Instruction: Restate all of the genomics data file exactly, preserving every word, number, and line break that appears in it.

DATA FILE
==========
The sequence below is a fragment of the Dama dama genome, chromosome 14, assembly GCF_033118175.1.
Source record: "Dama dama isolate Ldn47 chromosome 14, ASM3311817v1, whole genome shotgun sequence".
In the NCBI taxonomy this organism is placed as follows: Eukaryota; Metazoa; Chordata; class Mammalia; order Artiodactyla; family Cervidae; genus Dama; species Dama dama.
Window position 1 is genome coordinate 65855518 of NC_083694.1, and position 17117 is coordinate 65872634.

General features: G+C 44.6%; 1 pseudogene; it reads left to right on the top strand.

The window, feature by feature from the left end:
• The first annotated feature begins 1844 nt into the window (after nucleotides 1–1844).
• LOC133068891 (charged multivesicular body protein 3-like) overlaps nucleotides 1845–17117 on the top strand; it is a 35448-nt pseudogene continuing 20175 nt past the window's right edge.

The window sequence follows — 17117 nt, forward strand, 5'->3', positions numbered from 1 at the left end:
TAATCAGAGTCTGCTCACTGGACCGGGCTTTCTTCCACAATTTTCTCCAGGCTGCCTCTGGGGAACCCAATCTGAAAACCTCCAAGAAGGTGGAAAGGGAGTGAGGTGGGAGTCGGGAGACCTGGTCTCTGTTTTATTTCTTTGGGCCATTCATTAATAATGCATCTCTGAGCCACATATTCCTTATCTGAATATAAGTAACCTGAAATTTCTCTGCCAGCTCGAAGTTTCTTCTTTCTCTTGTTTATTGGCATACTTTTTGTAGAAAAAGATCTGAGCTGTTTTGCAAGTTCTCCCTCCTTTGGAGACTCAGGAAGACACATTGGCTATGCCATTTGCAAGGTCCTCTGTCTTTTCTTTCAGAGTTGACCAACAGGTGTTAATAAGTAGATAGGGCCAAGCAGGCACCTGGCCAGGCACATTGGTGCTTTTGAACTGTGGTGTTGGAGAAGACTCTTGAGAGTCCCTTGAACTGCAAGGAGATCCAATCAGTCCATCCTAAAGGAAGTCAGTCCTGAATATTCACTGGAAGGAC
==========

The sequence below is a fragment of the Dama dama genome, chromosome 14, assembly GCF_033118175.1.
Source record: "Dama dama isolate Ldn47 chromosome 14, ASM3311817v1, whole genome shotgun sequence".
In the NCBI taxonomy this organism is placed as follows: Eukaryota; Metazoa; Chordata; class Mammalia; order Artiodactyla; family Cervidae; genus Dama; species Dama dama.
Window position 1 is genome coordinate 65855518 of NC_083694.1, and position 17117 is coordinate 65872634.

General features: G+C 44.6%; 1 pseudogene; it reads left to right on the top strand.

The window, feature by feature from the left end:
• The first annotated feature begins 1844 nt into the window (after nucleotides 1–1844).
• LOC133068891 (charged multivesicular body protein 3-like) overlaps nucleotides 1845–17117 on the top strand; it is a 35448-nt pseudogene continuing 20175 nt past the window's right edge.

The window sequence follows — 17117 nt, forward strand, 5'->3', positions numbered from 1 at the left end:
TAATCAGAGTCTGCTCACTGGACCGGGCTTTCTTCCACAATTTTCTCCAGGCTGCCTCTGGGGAACCCAATCTGAAAACCTCCAAGAAGGTGGAAAGGGAGTGAGGTGGGAGTCGGGAGACCTGGTCTCTGTTTTATTTCTTTGGGCCATTCATTAATAATGCATCTCTGAGCCACATATTCCTTATCTGAATATAAGTAACCTGAAATTTCTCTGCCAGCTCGAAGTTTCTTCTTTCTCTTGTTTATTGGCATACTTTTTGTAGAAAAAGATCTGAGCTGTTTTGCAAGTTCTCCCTCCTTTGGAGACTCAGGAAGACACATTGGCTATGCCATTTGCAAGGTCCTCTGTCTTTTCTTTCAGAGTTGACCAACAGGTGTTAATAAGTAGATAGGGCCAAGCAGGCACCTGGCCAGGCACATTGGTGCTTTTGAACTGTGGTGTTGGAGAAGACTCTTGAGAGTCCCTTGAACTGCAAGGAGATCCAATCAGTCCATCCTAAAGGAAGTCAGTCCTGAATATTCACTGGAAGGAC